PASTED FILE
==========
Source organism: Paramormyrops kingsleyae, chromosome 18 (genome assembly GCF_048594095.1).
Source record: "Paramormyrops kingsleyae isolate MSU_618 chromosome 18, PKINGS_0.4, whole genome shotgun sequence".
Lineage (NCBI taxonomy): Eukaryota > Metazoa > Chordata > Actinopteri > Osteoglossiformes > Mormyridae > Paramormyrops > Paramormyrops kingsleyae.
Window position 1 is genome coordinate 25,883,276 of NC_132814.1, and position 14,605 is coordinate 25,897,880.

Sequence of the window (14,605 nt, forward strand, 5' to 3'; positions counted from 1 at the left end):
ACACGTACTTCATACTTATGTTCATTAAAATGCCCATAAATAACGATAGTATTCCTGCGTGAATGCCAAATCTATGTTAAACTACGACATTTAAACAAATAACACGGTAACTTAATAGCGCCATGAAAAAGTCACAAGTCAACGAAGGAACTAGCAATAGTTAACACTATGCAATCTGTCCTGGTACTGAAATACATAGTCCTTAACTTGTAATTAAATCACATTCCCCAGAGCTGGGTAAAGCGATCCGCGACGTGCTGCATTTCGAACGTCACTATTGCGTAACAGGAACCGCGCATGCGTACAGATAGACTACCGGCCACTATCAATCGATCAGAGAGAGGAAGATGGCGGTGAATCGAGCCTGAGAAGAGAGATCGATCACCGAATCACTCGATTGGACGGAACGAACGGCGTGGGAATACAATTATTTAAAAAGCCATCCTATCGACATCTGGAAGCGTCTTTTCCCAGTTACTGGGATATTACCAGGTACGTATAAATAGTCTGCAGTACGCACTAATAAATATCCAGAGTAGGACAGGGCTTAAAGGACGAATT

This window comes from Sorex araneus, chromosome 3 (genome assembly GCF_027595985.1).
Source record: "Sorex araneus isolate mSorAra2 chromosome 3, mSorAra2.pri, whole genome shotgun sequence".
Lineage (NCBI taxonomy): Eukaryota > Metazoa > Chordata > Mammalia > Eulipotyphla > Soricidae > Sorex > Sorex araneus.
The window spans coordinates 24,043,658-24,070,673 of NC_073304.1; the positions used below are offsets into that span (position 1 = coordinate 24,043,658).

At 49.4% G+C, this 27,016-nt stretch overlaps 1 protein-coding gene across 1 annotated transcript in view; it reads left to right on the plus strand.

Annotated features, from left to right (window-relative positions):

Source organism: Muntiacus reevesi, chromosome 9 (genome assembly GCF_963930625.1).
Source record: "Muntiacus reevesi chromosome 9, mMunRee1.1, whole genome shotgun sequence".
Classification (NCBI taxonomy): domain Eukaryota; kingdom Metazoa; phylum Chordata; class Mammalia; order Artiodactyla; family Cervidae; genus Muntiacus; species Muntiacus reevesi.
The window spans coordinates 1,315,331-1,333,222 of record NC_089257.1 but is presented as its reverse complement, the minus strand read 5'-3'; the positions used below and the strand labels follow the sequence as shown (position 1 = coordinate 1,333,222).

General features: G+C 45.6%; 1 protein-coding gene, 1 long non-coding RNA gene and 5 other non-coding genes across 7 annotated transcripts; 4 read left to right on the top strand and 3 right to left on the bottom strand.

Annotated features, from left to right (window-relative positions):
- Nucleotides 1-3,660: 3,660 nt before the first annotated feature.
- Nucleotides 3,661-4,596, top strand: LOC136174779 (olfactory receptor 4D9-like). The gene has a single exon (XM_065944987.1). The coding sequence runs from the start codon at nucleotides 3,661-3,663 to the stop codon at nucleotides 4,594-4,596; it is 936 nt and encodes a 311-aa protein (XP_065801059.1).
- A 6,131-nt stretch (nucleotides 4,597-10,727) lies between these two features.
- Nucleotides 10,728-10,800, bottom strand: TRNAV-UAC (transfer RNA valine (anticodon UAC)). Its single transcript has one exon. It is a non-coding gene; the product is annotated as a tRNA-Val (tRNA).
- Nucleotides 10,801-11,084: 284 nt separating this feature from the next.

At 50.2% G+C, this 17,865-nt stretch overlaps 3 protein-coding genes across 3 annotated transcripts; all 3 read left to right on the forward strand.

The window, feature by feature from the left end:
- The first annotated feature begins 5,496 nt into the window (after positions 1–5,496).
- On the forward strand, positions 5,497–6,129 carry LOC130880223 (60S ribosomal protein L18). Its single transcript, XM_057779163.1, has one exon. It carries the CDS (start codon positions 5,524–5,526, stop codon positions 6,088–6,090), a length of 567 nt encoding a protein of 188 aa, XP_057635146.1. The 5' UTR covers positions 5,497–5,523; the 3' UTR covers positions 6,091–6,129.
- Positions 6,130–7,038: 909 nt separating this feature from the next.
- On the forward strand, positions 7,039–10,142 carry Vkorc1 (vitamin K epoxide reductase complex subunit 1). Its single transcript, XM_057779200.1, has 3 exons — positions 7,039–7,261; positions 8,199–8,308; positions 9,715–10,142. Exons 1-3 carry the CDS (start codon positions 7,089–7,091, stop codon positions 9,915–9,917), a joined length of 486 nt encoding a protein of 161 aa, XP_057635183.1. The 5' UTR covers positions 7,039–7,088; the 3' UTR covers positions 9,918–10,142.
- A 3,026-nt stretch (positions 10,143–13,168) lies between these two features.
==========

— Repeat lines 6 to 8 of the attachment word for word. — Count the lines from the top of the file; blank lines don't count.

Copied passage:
ACACGTACTTCATACTTATGTTCATTAAAATGCCCATAAATAACGATAGTATTCCTGCGTGAATGCCAAATCTATGTTAAACTACGACATTTAAACAAATAACACGGTAACTTAATAGCGCCATGAAAAAGTCACAAGTCAACGAAGGAACTAGCAATAGTTAACACTATGCAATCTGTCCTGGTACTGAAATACATAGTCCTTAACTTGTAATTAAATCACATTCCCCAGAGCTGGGTAAAGCGATCCGCGACGTGCTGCATTTCGAACGTCACTATTGCGTAACAGGAACCGCGCATGCGTACAGATAGACTACCGGCCACTATCAATCGATCAGAGAGAGGAAGATGGCGGTGAATCGAGCCTGAGAAGAGAGATCGATCACCGAATCACTCGATTGGACGGAACGAACGGCGTGGGAATACAATTATTTAAAAAGCCATCCTATCGACATCTGGAAGCGTCTTTTCCCAGTTACTGGGATATTACCAGGTACGTATAAATAGTCTGCAGTACGCACTAATAAATATCCAGAGTAGGACAGGGCTTAAAGGACGAATT

This window comes from Sorex araneus, chromosome 3 (genome assembly GCF_027595985.1).
Source record: "Sorex araneus isolate mSorAra2 chromosome 3, mSorAra2.pri, whole genome shotgun sequence".